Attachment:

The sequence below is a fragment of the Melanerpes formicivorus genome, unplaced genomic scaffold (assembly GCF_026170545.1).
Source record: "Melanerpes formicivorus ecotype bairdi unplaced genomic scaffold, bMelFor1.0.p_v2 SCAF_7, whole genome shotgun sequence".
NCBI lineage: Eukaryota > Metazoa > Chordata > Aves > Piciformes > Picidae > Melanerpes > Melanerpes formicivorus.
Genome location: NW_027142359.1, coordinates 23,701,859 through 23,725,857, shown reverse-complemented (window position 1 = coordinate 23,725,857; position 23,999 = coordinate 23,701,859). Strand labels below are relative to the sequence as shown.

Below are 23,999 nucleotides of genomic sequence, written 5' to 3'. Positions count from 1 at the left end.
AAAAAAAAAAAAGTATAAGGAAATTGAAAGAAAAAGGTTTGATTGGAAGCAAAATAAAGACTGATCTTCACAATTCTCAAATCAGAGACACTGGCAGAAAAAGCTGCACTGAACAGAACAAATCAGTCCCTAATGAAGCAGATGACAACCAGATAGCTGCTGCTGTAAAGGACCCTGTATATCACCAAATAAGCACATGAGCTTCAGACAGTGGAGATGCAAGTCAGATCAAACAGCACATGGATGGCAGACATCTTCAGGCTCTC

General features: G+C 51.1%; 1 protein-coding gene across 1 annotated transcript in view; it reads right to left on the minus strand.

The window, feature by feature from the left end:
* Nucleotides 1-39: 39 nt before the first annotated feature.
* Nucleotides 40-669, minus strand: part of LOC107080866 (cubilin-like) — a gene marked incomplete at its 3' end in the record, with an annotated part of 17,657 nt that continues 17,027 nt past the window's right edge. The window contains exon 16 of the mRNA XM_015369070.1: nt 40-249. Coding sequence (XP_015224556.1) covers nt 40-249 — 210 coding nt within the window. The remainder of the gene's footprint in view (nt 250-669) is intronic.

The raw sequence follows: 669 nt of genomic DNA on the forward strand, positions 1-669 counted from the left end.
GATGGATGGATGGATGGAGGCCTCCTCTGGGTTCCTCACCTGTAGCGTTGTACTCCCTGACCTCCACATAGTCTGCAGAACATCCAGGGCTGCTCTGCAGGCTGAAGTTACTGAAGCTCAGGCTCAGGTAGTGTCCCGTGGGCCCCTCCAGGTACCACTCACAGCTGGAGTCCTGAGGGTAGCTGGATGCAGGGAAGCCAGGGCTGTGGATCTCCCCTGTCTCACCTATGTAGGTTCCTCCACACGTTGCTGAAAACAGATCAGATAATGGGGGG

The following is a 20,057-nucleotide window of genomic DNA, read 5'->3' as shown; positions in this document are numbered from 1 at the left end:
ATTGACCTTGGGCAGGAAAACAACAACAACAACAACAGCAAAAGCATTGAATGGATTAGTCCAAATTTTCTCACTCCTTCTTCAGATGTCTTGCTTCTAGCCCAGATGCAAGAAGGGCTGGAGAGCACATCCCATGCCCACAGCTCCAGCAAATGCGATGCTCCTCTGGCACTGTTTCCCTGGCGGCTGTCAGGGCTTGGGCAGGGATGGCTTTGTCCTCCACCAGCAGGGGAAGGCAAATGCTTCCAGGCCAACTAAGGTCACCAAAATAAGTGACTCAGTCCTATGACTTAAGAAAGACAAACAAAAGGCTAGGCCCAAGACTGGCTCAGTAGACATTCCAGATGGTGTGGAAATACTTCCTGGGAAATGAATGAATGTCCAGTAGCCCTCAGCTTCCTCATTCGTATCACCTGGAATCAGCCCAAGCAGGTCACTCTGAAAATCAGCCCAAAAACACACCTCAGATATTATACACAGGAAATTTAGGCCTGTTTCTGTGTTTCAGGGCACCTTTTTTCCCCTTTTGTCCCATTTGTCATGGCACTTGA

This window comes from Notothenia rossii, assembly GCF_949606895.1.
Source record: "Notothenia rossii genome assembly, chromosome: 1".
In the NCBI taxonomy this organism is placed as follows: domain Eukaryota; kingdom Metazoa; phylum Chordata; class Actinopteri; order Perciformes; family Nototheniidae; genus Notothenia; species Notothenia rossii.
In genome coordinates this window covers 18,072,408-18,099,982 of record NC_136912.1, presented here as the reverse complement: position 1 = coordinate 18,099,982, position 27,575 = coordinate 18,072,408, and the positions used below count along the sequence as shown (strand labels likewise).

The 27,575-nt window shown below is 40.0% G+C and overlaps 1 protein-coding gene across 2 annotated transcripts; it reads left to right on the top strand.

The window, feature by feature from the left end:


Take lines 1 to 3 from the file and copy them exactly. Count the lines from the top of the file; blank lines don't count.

The sequence below is a fragment of the Melanerpes formicivorus genome, unplaced genomic scaffold (assembly GCF_026170545.1).
Source record: "Melanerpes formicivorus ecotype bairdi unplaced genomic scaffold, bMelFor1.0.p_v2 SCAF_7, whole genome shotgun sequence".
NCBI lineage: Eukaryota > Metazoa > Chordata > Aves > Piciformes > Picidae > Melanerpes > Melanerpes formicivorus.